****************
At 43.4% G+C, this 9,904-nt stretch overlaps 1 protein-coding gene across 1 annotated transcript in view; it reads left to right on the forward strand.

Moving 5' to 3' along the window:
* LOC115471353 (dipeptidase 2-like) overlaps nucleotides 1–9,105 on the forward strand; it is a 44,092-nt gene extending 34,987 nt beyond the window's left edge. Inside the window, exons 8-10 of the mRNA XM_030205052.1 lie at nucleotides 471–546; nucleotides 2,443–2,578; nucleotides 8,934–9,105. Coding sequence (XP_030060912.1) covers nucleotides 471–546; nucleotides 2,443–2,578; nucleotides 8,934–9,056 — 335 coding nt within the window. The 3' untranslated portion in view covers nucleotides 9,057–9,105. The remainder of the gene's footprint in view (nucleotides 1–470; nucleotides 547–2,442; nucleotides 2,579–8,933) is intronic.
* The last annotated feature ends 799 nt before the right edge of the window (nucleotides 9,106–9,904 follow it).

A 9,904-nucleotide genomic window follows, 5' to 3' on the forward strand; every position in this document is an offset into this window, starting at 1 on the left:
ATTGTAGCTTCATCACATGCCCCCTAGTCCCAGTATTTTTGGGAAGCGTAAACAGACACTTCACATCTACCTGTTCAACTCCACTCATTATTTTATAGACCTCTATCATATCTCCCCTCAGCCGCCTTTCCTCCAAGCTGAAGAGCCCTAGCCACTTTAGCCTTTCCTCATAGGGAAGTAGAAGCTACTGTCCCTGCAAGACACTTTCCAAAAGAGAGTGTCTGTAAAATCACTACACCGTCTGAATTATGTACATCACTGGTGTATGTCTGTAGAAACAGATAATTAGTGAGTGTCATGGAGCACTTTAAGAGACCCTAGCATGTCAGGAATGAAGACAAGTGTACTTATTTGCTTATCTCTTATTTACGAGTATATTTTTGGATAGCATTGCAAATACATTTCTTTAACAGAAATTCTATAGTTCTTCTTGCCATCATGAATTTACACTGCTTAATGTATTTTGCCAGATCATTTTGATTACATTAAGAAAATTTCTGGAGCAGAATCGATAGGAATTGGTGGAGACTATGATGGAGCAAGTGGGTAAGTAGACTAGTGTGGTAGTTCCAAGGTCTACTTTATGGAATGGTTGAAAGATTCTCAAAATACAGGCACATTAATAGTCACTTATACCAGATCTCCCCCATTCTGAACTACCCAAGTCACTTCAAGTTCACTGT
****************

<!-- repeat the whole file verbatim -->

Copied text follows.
At 43.4% G+C, this 9,904-nt stretch overlaps 1 protein-coding gene across 1 annotated transcript in view; it reads left to right on the forward strand.

Moving 5' to 3' along the window:
* LOC115471353 (dipeptidase 2-like) overlaps nucleotides 1–9,105 on the forward strand; it is a 44,092-nt gene extending 34,987 nt beyond the window's left edge. Inside the window, exons 8-10 of the mRNA XM_030205052.1 lie at nucleotides 471–546; nucleotides 2,443–2,578; nucleotides 8,934–9,105. Coding sequence (XP_030060912.1) covers nucleotides 471–546; nucleotides 2,443–2,578; nucleotides 8,934–9,056 — 335 coding nt within the window. The 3' untranslated portion in view covers nucleotides 9,057–9,105. The remainder of the gene's footprint in view (nucleotides 1–470; nucleotides 547–2,442; nucleotides 2,579–8,933) is intronic.
* The last annotated feature ends 799 nt before the right edge of the window (nucleotides 9,106–9,904 follow it).

A 9,904-nucleotide genomic window follows, 5' to 3' on the forward strand; every position in this document is an offset into this window, starting at 1 on the left:
ATTGTAGCTTCATCACATGCCCCCTAGTCCCAGTATTTTTGGGAAGCGTAAACAGACACTTCACATCTACCTGTTCAACTCCACTCATTATTTTATAGACCTCTATCATATCTCCCCTCAGCCGCCTTTCCTCCAAGCTGAAGAGCCCTAGCCACTTTAGCCTTTCCTCATAGGGAAGTAGAAGCTACTGTCCCTGCAAGACACTTTCCAAAAGAGAGTGTCTGTAAAATCACTACACCGTCTGAATTATGTACATCACTGGTGTATGTCTGTAGAAACAGATAATTAGTGAGTGTCATGGAGCACTTTAAGAGACCCTAGCATGTCAGGAATGAAGACAAGTGTACTTATTTGCTTATCTCTTATTTACGAGTATATTTTTGGATAGCATTGCAAATACATTTCTTTAACAGAAATTCTATAGTTCTTCTTGCCATCATGAATTTACACTGCTTAATGTATTTTGCCAGATCATTTTGATTACATTAAGAAAATTTCTGGAGCAGAATCGATAGGAATTGGTGGAGACTATGATGGAGCAAGTGGGTAAGTAGACTAGTGTGGTAGTTCCAAGGTCTACTTTATGGAATGGTTGAAAGATTCTCAAAATACAGGCACATTAATAGTCACTTATACCAGATCTCCCCCATTCTGAACTACCCAAGTCACTTCAAGTTCACTGT